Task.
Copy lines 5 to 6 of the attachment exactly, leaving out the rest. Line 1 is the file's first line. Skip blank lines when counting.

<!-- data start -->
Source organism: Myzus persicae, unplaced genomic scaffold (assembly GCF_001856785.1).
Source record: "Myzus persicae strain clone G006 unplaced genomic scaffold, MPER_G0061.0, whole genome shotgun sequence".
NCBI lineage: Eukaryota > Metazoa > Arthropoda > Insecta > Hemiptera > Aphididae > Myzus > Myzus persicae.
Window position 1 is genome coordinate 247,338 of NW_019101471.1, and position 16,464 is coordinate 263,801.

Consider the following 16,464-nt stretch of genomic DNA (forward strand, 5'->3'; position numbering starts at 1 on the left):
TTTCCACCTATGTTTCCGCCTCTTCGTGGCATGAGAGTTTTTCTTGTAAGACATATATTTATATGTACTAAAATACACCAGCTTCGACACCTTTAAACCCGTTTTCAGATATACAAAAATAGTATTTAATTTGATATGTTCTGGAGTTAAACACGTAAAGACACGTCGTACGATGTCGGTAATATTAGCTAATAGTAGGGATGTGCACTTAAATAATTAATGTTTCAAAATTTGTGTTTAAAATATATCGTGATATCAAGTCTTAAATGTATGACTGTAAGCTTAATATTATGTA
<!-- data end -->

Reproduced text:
Consider the following 16,464-nt stretch of genomic DNA (forward strand, 5'->3'; position numbering starts at 1 on the left):
TTTCCACCTATGTTTCCGCCTCTTCGTGGCATGAGAGTTTTTCTTGTAAGACATATATTTATATGTACTAAAATACACCAGCTTCGACACCTTTAAACCCGTTTTCAGATATACAAAAATAGTATTTAATTTGATATGTTCTGGAGTTAAACACGTAAAGACACGTCGTACGATGTCGGTAATATTAGCTAATAGTAGGGATGTGCACTTAAATAATTAATGTTTCAAAATTTGTGTTTAAAATATATCGTGATATCAAGTCTTAAATGTATGACTGTAAGCTTAATATTATGTA